One of the key themes of the movie is the outright rejection of Western materialism, exemplified in a scene in which Roberts' character emails her friends and tells them not to get her anything for her birthday. Instead, she wants them to donate money to a friend she met on her travels, a poor Indonesian woman left destitute after her divorce. For you see, true happiness comes not from hoarding useless possessions, but from the simple pleasure you get from helping out the disadvantaged. Fans of the film celebrated its anti-materialism message by buying lots and lots and lots of Eat Pray Stuff.
Through tote bags, fashion lines, tour packages, restaurant tie-ins, embroidered pillows, jewelry, gelato machines, goddamn lip gloss, and more, any and every company that could fudge even a tangential reference to Eat Pray Love wound up hocking tie-in merchandise for massive sales. The Home Shopping Network ran a straight 72 hours of promotions for such products. According to marketers, Eat Pray Love made history with the success of its merchandising bonanza. Holy shit, did anyone stay awake during the movie?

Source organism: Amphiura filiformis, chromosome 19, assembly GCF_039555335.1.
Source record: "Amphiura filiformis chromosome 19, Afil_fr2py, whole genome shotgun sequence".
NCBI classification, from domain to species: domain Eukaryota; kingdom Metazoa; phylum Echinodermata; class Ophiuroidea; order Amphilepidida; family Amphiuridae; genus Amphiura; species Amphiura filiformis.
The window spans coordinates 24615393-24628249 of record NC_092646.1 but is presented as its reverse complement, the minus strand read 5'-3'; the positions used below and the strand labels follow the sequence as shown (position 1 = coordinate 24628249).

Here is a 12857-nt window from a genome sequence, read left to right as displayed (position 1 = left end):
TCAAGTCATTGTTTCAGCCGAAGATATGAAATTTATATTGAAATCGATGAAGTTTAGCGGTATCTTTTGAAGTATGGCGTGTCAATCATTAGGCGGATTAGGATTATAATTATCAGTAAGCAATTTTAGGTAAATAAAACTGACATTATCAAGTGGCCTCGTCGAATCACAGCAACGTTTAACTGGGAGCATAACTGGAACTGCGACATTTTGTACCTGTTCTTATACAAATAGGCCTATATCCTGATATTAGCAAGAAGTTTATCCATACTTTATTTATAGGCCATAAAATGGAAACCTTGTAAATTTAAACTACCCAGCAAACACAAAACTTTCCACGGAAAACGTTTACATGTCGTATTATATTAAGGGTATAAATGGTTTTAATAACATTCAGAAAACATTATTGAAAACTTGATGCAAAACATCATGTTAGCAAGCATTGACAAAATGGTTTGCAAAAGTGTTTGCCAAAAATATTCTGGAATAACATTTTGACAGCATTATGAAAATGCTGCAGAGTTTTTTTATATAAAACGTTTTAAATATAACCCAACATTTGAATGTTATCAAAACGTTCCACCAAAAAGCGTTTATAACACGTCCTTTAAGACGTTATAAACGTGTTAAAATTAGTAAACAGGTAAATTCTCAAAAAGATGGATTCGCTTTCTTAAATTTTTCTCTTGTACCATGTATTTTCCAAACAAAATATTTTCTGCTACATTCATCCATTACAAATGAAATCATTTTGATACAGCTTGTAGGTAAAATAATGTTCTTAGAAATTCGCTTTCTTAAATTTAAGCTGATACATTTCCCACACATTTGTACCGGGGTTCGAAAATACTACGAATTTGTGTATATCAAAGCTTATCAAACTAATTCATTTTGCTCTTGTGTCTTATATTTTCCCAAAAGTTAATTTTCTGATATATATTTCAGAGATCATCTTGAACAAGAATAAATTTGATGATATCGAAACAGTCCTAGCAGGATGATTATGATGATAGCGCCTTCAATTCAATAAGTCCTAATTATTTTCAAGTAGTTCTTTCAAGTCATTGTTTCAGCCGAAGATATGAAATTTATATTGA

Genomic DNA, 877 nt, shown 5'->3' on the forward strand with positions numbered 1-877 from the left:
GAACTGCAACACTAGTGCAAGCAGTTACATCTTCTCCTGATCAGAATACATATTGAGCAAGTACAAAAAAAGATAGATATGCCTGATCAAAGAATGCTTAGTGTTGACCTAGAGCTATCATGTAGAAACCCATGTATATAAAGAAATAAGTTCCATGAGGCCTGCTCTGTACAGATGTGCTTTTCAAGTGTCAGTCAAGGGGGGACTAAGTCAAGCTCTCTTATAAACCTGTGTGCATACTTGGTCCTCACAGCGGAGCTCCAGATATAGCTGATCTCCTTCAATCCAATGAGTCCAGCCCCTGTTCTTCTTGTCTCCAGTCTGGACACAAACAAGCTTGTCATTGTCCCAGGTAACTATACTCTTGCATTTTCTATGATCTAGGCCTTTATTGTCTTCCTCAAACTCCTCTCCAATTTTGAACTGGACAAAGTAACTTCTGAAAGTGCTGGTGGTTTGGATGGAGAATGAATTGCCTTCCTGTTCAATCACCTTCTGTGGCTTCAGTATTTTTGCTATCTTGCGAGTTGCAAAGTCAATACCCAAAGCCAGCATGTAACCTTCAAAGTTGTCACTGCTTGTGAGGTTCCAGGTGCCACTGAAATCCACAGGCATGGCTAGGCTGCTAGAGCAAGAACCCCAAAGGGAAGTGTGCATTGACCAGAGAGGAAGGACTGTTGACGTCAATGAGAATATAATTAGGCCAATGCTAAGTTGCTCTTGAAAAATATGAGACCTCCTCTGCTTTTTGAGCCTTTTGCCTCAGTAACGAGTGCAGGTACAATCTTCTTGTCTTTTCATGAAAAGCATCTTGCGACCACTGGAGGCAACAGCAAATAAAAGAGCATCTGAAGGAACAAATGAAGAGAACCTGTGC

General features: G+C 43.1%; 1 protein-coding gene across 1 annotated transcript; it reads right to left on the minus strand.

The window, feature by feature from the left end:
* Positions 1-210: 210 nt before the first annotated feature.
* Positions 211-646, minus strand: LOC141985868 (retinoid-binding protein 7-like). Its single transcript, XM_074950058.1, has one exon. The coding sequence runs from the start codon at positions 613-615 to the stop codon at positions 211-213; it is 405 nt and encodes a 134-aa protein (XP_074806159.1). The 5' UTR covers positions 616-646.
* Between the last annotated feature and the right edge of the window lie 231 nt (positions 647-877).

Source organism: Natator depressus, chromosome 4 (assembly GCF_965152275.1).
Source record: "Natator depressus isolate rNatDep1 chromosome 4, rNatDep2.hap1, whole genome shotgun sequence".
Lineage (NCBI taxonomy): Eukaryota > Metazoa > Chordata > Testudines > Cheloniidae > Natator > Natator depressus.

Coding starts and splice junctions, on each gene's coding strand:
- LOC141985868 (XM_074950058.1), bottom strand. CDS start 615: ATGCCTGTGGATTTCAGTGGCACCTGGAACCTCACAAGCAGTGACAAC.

The irony is apparently lost even on Elizabeth Gilbert, the woman who wrote the original book based on her real experiences. According to her, "It's weird for me to go into Starbucks and see the Eat Pray Love soundtrack for sale ... Most people don't have the resources to be able to go travel around the world for an entire year. Maybe buying a candle that reminds you of that story is as close as they can get to that."